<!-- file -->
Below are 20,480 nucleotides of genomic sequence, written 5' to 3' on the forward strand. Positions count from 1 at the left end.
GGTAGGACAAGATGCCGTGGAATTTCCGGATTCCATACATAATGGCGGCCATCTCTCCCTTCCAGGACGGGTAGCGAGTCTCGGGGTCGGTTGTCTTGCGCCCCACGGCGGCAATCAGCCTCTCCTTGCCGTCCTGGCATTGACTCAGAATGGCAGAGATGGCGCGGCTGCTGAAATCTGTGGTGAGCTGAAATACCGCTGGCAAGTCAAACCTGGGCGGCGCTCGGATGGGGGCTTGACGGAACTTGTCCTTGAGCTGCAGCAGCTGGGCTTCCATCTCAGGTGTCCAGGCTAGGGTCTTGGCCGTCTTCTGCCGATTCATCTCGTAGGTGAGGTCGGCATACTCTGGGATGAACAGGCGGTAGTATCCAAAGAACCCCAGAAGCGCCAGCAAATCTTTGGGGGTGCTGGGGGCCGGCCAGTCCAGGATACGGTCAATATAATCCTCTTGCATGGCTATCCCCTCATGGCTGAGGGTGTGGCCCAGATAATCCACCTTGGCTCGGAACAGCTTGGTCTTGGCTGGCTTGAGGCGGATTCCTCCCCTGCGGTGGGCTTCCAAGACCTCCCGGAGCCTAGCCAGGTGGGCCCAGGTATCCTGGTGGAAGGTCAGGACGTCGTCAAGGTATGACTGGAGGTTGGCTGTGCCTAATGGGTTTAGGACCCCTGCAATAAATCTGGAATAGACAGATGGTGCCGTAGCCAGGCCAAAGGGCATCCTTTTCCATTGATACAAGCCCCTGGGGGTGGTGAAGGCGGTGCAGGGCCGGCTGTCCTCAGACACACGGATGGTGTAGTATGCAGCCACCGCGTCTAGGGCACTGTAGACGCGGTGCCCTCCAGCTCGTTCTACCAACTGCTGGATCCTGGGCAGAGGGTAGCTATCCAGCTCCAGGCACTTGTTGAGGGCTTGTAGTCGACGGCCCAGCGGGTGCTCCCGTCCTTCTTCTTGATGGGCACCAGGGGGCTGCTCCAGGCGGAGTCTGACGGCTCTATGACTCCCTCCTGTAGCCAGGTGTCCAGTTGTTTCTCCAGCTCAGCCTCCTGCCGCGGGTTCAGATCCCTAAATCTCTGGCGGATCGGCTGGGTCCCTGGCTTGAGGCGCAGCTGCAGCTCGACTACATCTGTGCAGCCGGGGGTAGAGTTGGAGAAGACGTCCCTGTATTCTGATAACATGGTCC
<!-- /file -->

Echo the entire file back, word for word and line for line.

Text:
Below are 20,480 nucleotides of genomic sequence, written 5' to 3' on the forward strand. Positions count from 1 at the left end.
GGTAGGACAAGATGCCGTGGAATTTCCGGATTCCATACATAATGGCGGCCATCTCTCCCTTCCAGGACGGGTAGCGAGTCTCGGGGTCGGTTGTCTTGCGCCCCACGGCGGCAATCAGCCTCTCCTTGCCGTCCTGGCATTGACTCAGAATGGCAGAGATGGCGCGGCTGCTGAAATCTGTGGTGAGCTGAAATACCGCTGGCAAGTCAAACCTGGGCGGCGCTCGGATGGGGGCTTGACGGAACTTGTCCTTGAGCTGCAGCAGCTGGGCTTCCATCTCAGGTGTCCAGGCTAGGGTCTTGGCCGTCTTCTGCCGATTCATCTCGTAGGTGAGGTCGGCATACTCTGGGATGAACAGGCGGTAGTATCCAAAGAACCCCAGAAGCGCCAGCAAATCTTTGGGGGTGCTGGGGGCCGGCCAGTCCAGGATACGGTCAATATAATCCTCTTGCATGGCTATCCCCTCATGGCTGAGGGTGTGGCCCAGATAATCCACCTTGGCTCGGAACAGCTTGGTCTTGGCTGGCTTGAGGCGGATTCCTCCCCTGCGGTGGGCTTCCAAGACCTCCCGGAGCCTAGCCAGGTGGGCCCAGGTATCCTGGTGGAAGGTCAGGACGTCGTCAAGGTATGACTGGAGGTTGGCTGTGCCTAATGGGTTTAGGACCCCTGCAATAAATCTGGAATAGACAGATGGTGCCGTAGCCAGGCCAAAGGGCATCCTTTTCCATTGATACAAGCCCCTGGGGGTGGTGAAGGCGGTGCAGGGCCGGCTGTCCTCAGACACACGGATGGTGTAGTATGCAGCCACCGCGTCTAGGGCACTGTAGACGCGGTGCCCTCCAGCTCGTTCTACCAACTGCTGGATCCTGGGCAGAGGGTAGCTATCCAGCTCCAGGCACTTGTTGAGGGCTTGTAGTCGACGGCCCAGCGGGTGCTCCCGTCCTTCTTCTTGATGGGCACCAGGGGGCTGCTCCAGGCGGAGTCTGACGGCTCTATGACTCCCTCCTGTAGCCAGGTGTCCAGTTGTTTCTCCAGCTCAGCCTCCTGCCGCGGGTTCAGATCCCTAAATCTCTGGCGGATCGGCTGGGTCCCTGGCTTGAGGCGCAGCTGCAGCTCGACTACATCTGTGCAGCCGGGGGTAGAGTTGGAGAAGACGTCCCTGTATTCTGATAACATGGTCC